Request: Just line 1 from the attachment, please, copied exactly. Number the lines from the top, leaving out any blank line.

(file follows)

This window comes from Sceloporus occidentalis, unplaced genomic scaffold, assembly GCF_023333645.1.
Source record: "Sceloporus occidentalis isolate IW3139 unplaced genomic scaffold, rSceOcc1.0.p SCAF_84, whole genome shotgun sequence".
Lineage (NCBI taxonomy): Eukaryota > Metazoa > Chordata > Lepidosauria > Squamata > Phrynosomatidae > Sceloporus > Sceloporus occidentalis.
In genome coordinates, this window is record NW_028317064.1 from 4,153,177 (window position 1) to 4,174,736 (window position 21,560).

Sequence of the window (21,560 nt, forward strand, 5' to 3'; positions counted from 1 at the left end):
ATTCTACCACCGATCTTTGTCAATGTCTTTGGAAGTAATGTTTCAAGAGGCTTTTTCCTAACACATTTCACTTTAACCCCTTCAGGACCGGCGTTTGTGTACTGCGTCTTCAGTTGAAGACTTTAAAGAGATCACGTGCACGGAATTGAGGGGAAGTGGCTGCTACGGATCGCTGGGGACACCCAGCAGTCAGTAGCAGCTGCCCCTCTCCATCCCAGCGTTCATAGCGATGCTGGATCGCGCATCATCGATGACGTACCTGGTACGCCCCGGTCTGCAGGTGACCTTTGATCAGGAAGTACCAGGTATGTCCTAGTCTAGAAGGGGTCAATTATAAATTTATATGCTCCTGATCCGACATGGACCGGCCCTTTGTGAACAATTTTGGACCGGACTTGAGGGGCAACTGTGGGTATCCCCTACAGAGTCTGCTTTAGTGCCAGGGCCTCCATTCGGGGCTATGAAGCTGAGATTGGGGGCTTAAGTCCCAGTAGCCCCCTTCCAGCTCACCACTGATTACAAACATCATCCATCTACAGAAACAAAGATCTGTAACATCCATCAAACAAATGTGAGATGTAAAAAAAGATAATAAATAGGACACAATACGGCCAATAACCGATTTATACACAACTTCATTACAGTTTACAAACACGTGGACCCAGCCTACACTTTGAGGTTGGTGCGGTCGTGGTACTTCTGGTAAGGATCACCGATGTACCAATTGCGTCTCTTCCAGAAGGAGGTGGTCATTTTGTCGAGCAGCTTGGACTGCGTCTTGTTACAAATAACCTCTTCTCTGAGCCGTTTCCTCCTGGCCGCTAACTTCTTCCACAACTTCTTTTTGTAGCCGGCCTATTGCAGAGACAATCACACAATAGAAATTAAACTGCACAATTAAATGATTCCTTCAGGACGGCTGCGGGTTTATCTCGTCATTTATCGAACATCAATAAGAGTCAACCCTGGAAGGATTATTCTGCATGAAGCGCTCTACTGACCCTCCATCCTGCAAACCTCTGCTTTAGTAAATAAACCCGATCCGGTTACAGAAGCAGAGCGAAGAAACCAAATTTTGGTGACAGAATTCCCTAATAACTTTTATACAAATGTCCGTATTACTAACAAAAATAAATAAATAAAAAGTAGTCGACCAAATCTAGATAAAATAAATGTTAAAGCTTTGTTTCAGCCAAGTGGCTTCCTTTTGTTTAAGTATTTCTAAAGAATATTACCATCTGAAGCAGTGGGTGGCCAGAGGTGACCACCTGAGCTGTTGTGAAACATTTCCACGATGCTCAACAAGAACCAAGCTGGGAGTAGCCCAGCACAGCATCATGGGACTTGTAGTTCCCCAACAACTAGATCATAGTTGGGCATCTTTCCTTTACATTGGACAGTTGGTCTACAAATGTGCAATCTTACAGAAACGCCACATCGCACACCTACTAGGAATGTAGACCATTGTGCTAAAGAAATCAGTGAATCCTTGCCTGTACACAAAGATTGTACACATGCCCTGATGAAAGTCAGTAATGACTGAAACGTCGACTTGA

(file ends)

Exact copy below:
This window comes from Sceloporus occidentalis, unplaced genomic scaffold, assembly GCF_023333645.1.